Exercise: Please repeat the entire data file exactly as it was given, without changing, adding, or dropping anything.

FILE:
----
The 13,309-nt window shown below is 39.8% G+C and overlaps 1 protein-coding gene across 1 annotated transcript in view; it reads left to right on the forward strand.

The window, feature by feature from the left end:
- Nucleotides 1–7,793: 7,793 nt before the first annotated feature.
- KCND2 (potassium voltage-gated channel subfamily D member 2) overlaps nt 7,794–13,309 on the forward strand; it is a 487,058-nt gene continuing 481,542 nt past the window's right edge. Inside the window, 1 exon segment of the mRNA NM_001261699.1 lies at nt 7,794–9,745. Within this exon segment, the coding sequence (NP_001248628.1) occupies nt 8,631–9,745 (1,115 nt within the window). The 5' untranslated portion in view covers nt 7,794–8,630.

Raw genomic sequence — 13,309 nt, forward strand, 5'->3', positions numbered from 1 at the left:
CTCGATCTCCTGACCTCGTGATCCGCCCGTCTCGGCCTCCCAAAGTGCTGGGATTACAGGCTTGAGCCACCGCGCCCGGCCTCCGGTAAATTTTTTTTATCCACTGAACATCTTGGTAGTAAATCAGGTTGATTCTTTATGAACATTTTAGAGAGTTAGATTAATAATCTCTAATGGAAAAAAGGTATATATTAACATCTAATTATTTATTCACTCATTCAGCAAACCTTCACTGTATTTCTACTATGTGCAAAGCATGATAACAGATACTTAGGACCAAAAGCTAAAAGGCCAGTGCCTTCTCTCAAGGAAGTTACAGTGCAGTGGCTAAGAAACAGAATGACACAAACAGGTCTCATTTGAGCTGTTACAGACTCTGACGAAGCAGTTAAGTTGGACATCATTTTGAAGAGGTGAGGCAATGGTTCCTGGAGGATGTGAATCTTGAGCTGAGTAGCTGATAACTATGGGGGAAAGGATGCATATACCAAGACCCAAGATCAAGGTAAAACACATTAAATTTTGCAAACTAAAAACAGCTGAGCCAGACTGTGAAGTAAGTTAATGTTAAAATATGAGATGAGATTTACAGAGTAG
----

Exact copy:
The 13,309-nt window shown below is 39.8% G+C and overlaps 1 protein-coding gene across 1 annotated transcript in view; it reads left to right on the forward strand.

The window, feature by feature from the left end:
- Nucleotides 1–7,793: 7,793 nt before the first annotated feature.
- KCND2 (potassium voltage-gated channel subfamily D member 2) overlaps nt 7,794–13,309 on the forward strand; it is a 487,058-nt gene continuing 481,542 nt past the window's right edge. Inside the window, 1 exon segment of the mRNA NM_001261699.1 lies at nt 7,794–9,745. Within this exon segment, the coding sequence (NP_001248628.1) occupies nt 8,631–9,745 (1,115 nt within the window). The 5' untranslated portion in view covers nt 7,794–8,630.

Raw genomic sequence — 13,309 nt, forward strand, 5'->3', positions numbered from 1 at the left:
CTCGATCTCCTGACCTCGTGATCCGCCCGTCTCGGCCTCCCAAAGTGCTGGGATTACAGGCTTGAGCCACCGCGCCCGGCCTCCGGTAAATTTTTTTTATCCACTGAACATCTTGGTAGTAAATCAGGTTGATTCTTTATGAACATTTTAGAGAGTTAGATTAATAATCTCTAATGGAAAAAAGGTATATATTAACATCTAATTATTTATTCACTCATTCAGCAAACCTTCACTGTATTTCTACTATGTGCAAAGCATGATAACAGATACTTAGGACCAAAAGCTAAAAGGCCAGTGCCTTCTCTCAAGGAAGTTACAGTGCAGTGGCTAAGAAACAGAATGACACAAACAGGTCTCATTTGAGCTGTTACAGACTCTGACGAAGCAGTTAAGTTGGACATCATTTTGAAGAGGTGAGGCAATGGTTCCTGGAGGATGTGAATCTTGAGCTGAGTAGCTGATAACTATGGGGGAAAGGATGCATATACCAAGACCCAAGATCAAGGTAAAACACATTAAATTTTGCAAACTAAAAACAGCTGAGCCAGACTGTGAAGTAAGTTAATGTTAAAATATGAGATGAGATTTACAGAGTAG